This blog provides an informal forum for terrestrial invertebrate watchers to post recent sightings of interesting observations in the southern Vancouver Island region. Please send your sightings by email to Jeremy Tatum (jtatum@uvic.ca). Be sure to include your name, phone number, the species name (common or scientific) of the invertebrate you saw, location, date, and number of individuals. If you have a photograph you are willing to share, please send it along. Click on the title above for an index of past sightings.The index is updated most days.

November 13

2020 November 13

 

Jochen Möhr’s moths from Metchosin this morning:

 

3 Epirrita autumnata

1 Operophtera brumata



Operophtera brumata (Lep.: Geometridae)  Jochen Möhr

 

November 12 morning

 

   More strange creatures found by Ian Cooper in Colquitz RiverPark.   Thanks to Dr Frans Janssens of Antwerp  University for identifying the globose springtail, and to Dr Robb Bennett of the Royal British Columbia Museum for identifying the spider.

 


Ptenothrix beta (Collembola – Symphypleona – Dicyrtomenidae)

Ian Cooper

 


Ptenothrix beta (Collembola – Symphypleona – Dicyrtomenidae)

Ian Cooper

 

 


Philodromus dispar (Ara.: Philodromidae)  Ian Cooper

 

   Late dragonflies:  Are there any dragonflies still to be seen?  If you see any, please let us know.  If you can photograph one, or even identify it without a photo, that would be nice, but let us know if you just see one, even without a photo or an ID.

 

 

  We have had just a few sightings of the Winter Moth this fall, although it is still technically autumn, and there are appropriately lots of Autumnal Moth around, as Jochen shows below.

  

   Jochen Möhr writes from Metchosin:  This morning, after a week of nothing but one E. autumnata on the wall (one was there for two days), this morning there were four of them.  And as they exhibited quite some variation in their markings, I took a picture of each.  That was not easy, as they were all beyond the reach of a tripod mounted camera.  So I had to do with free-hand photography.

 


Epirrita autumnata (Lep.: Geometridae)  Jochen Möhr

 


Epirrita autumnata (Lep.: Geometridae)  Jochen Möhr

 


Epirrita autumnata (Lep.: Geometridae)  Jochen Möhr

 


Epirrita autumnata (Lep.: Geometridae)  Jochen Möhr

November 11

2020 November 11

    Ian  Cooper has been getting some interesting photographs of unfamiliar creatures at Colquitz River Park by getting down on his hands and knees and searching in the ground detritus.  Most harvestmen that we see are the common European Phalangium opiliio, but the one shown below , identified by Dr Philip Bragg, is the less familiar Paroligolophus agrestis.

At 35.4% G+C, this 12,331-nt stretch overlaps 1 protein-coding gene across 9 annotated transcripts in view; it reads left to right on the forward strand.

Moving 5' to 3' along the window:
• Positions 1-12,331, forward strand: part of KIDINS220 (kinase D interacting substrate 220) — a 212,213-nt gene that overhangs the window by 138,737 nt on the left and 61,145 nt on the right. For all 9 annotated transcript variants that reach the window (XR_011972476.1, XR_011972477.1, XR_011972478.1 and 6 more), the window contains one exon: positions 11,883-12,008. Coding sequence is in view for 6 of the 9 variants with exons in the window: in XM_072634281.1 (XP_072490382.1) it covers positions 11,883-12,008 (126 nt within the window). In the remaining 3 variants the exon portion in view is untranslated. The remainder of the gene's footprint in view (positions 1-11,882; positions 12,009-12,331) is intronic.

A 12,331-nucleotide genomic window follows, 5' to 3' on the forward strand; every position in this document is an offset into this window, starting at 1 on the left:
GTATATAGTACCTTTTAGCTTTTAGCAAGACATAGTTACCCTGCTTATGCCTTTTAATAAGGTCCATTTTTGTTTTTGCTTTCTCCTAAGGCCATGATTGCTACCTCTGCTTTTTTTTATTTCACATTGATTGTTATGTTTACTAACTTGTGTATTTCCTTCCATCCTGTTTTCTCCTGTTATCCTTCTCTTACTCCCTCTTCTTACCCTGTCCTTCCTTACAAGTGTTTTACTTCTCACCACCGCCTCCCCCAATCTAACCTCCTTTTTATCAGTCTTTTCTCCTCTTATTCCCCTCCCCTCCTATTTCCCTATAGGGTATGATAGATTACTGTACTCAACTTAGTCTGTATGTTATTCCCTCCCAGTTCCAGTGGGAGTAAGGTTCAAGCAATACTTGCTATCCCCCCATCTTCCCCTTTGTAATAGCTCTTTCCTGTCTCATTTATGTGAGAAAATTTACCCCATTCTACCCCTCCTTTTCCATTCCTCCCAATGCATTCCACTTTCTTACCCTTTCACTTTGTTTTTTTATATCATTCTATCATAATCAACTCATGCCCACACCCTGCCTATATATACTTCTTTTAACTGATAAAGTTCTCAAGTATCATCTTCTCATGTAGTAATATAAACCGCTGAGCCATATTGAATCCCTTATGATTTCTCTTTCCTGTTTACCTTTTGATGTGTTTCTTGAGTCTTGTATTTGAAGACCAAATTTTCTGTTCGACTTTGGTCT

Paroligolophus agrestis (Opi.: Phalangiidae) Ian Cooper

   Thanks to Dr Robb Bennett for identifying the spider below as an immature male Philodromus dispar.

Immature male running crab spider Philodromus dispar (Ara.: Philodromidae)

  Ian Cooper

Deroceras reticulatum (Pul.: Agriolimacidae)  Ian Cooper

Red Cross Shield Bug  Elasmostethus cruciatus (Hem.: Acanthosomatidae)  Ian Cooper

Red Cross Shield Bug  Elasmostethus cruciatus (Hem.: Acanthosomatidae)  Ian Cooper

Winter Moth Operophtera brumata (Lep.: Geometridae)  Ian Cooper

   The snail below was less than 2 mm long.  Probably Lauria cylindracea


Probably Lauria cylindracea sp. (Pul.: Lauriidae)  Ian Cooper

 

November 10 morning

2020 November 10 morning

 

Astonishing Butterfly Sighting!!!

 

   Jeremy Gatten sends the photograph below of an American Lady he saw on November 8 at Silver Spray in East Sooke.   Notice that you cannot see its abdomen, and that it because the butterfly is ovipositing!!!    The plant is a young Pearly Everlasting, one of the main foodplants of the species.

This is an astonishing record!

 

American Lady Vanessa virginiensis (Lep.: Nymphalidae)   Jeremy Gatten

 

November 9 evening

2020 November 9 evening

 

   Jochen Möhr sends photographs of a grasshopper and a dragonfly from Metchosin, November 7.   Claudia Copley identifies the grasshopper as Melanoplus sp.   This is a large genus of very similar grasshoppers, which generally need close examination of a specimen, with a lens or microscope, for species identification.

 


Melanoplus sp. (Orth.: Acrididae)  Jochen Möhr

 

   Dr Rob Cannings identifies the dragonfly as a late female Yellow-legged Meadowhawk.

He writes:  This species, along with Aeshna umbrosa and A. palmata, is usually the last to disappear in the fall. The latest BC S. vicinum record is about now (second week of Nov).

 

Female Yellow-legged Meadowhawk Sympetrum vicinum (Odo.: Libellulidae)  Jochen Möhr

 

   Ian Cooper sends photographs of two arionid slugs, which probably cannot be accurately identified to species without dissection.  The first may be part of the Arion “hortensis”  complex, and the second may be part of the A. “subfuscus” complex.

 

Maybe Arion “hortensis” (Pul.: Arionidae)  Ian Cooper

 

Maybe Arion “subfuscus” (Pul.: Arionidae)  Ian Cooper

 

More tomorrow…